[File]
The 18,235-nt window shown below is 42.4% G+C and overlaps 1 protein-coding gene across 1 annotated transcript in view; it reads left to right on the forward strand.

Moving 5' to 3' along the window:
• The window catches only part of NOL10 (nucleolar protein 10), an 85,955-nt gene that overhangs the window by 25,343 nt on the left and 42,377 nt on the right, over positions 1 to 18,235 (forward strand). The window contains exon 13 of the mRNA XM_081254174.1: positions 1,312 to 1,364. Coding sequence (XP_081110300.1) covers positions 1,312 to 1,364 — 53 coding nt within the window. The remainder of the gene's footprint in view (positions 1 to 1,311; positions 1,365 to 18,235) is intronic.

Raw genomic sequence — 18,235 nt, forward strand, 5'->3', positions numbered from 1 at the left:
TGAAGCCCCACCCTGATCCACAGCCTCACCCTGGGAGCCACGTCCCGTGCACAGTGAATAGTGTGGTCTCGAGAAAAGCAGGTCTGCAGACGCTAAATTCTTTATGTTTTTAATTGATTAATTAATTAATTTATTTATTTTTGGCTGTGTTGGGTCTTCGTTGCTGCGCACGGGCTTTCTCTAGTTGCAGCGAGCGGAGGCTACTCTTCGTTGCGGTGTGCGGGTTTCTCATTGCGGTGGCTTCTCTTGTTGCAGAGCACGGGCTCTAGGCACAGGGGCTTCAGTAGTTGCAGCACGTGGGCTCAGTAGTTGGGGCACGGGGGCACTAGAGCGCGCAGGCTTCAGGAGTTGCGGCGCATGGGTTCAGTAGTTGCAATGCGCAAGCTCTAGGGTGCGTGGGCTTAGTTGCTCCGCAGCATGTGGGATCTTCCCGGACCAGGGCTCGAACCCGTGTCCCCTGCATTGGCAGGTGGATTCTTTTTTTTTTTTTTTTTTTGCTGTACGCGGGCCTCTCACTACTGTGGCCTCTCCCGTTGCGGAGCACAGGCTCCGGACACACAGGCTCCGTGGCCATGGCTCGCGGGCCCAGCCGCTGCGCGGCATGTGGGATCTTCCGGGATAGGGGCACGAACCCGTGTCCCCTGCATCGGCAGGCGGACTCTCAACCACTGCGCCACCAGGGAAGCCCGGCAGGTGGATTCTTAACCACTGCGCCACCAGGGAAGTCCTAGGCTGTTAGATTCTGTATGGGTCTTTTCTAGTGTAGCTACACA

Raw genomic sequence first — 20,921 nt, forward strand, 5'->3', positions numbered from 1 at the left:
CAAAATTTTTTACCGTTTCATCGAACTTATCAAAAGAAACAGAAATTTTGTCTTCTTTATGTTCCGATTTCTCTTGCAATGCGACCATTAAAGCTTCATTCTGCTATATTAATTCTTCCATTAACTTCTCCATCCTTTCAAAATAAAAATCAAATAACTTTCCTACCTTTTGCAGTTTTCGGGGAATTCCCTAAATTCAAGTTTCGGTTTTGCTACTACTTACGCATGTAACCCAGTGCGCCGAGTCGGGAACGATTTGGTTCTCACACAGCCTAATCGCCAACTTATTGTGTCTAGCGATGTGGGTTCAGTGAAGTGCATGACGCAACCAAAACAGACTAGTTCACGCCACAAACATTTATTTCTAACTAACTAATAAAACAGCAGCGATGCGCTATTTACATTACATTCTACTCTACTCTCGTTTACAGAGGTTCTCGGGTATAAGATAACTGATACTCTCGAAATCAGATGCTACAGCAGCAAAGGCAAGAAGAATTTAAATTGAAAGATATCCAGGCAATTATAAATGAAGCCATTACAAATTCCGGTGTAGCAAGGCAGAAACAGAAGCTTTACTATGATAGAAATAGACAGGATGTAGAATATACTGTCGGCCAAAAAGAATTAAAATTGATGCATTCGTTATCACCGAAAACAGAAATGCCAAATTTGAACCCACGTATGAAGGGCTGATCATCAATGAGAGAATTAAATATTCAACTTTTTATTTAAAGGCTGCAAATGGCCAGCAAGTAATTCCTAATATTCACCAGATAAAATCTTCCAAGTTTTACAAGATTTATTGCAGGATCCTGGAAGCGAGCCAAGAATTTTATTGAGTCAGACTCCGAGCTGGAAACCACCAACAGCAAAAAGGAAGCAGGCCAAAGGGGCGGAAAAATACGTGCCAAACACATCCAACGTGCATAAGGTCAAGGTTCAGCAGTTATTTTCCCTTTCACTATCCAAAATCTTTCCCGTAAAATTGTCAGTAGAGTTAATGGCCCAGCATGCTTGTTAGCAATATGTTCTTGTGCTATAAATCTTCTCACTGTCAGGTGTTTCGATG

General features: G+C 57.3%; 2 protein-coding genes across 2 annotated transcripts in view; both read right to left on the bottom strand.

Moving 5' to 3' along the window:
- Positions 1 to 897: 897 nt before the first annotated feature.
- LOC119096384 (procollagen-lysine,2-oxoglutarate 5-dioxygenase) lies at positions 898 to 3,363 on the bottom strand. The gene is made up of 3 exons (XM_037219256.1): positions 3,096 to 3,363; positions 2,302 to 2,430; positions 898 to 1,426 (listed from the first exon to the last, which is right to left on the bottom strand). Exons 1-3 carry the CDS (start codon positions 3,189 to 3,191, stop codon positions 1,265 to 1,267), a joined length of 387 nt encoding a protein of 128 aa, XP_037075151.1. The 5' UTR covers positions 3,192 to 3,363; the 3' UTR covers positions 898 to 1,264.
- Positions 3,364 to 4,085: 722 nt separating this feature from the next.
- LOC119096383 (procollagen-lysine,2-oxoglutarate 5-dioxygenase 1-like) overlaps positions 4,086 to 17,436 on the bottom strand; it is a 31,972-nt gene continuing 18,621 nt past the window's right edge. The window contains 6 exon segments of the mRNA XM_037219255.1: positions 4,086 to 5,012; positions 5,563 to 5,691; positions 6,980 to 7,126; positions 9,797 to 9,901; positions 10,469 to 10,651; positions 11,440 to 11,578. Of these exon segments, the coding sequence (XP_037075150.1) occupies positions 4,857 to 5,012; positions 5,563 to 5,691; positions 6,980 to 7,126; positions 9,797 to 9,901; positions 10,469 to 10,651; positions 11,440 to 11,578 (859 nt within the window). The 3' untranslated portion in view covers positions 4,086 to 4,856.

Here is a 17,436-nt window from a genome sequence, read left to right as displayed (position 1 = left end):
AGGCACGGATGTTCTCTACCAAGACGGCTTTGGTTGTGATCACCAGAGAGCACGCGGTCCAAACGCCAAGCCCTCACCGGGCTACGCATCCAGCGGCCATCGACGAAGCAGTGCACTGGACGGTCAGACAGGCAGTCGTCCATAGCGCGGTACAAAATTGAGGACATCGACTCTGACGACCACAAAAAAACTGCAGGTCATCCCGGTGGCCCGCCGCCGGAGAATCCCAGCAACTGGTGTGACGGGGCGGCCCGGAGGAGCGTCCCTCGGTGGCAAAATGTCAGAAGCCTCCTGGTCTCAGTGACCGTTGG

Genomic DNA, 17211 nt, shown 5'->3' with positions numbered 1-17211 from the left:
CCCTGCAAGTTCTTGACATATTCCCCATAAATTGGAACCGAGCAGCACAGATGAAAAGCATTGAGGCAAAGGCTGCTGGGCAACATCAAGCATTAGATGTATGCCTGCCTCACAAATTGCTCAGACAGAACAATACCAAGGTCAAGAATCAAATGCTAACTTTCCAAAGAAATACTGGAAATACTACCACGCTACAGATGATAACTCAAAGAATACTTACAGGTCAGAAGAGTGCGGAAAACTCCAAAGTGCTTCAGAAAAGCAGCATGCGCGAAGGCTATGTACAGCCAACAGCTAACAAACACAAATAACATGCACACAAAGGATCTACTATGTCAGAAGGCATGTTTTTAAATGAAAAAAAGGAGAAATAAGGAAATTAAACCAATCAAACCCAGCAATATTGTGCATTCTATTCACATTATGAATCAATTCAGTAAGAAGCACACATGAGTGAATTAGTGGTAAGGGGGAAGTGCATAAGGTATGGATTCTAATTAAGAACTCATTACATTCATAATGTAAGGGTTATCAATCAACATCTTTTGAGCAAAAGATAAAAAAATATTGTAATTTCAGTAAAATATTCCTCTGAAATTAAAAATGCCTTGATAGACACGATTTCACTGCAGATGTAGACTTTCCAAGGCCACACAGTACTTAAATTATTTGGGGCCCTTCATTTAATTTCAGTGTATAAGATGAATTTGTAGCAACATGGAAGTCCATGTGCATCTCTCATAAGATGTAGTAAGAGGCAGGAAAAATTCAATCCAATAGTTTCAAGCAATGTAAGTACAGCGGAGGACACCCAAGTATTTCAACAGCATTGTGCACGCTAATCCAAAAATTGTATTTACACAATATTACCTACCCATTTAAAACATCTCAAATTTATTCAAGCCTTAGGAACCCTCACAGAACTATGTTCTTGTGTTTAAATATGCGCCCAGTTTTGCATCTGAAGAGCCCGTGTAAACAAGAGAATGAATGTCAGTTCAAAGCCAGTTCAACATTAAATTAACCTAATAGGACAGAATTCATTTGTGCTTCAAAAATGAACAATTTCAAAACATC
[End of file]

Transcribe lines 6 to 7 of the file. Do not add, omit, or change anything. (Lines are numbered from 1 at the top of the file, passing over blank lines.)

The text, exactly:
Raw genomic sequence first — 20,921 nt, forward strand, 5'->3', positions numbered from 1 at the left:
CAAAATTTTTTACCGTTTCATCGAACTTATCAAAAGAAACAGAAATTTTGTCTTCTTTATGTTCCGATTTCTCTTGCAATGCGACCATTAAAGCTTCATTCTGCTATATTAATTCTTCCATTAACTTCTCCATCCTTTCAAAATAAAAATCAAATAACTTTCCTACCTTTTGCAGTTTTCGGGGAATTCCCTAAATTCAAGTTTCGGTTTTGCTACTACTTACGCATGTAACCCAGTGCGCCGAGTCGGGAACGATTTGGTTCTCACACAGCCTAATCGCCAACTTATTGTGTCTAGCGATGTGGGTTCAGTGAAGTGCATGACGCAACCAAAACAGACTAGTTCACGCCACAAACATTTATTTCTAACTAACTAATAAAACAGCAGCGATGCGCTATTTACATTACATTCTACTCTACTCTCGTTTACAGAGGTTCTCGGGTATAAGATAACTGATACTCTCGAAATCAGATGCTACAGCAGCAAAGGCAAGAAGAATTTAAATTGAAAGATATCCAGGCAATTATAAATGAAGCCATTACAAATTCCGGTGTAGCAAGGCAGAAACAGAAGCTTTACTATGATAGAAATAGACAGGATGTAGAATATACTGTCGGCCAAAAAGAATTAAAATTGATGCATTCGTTATCACCGAAAACAGAAATGCCAAATTTGAACCCACGTATGAAGGGCTGATCATCAATGAGAGAATTAAATATTCAACTTTTTATTTAAAGGCTGCAAATGGCCAGCAAGTAATTCCTAATATTCACCAGATAAAATCTTCCAAGTTTTACAAGATTTATTGCAGGATCCTGGAAGCGAGCCAAGAATTTTATTGAGTCAGACTCCGAGCTGGAAACCACCAACAGCAAAAAGGAAGCAGGCCAAAGGGGCGGAAAAATACGTGCCAAACACATCCAACGTGCATAAGGTCAAGGTTCAGCAGTTATTTTCCCTTTCACTATCCAAAATCTTTCCCGTAAAATTGTCAGTAGAGTTAATGGCCCAGCATGCTTGTTAGCAATATGTTCTTGTGCTATAAATCTTCTCACTGTCAGGTGTTTCGATG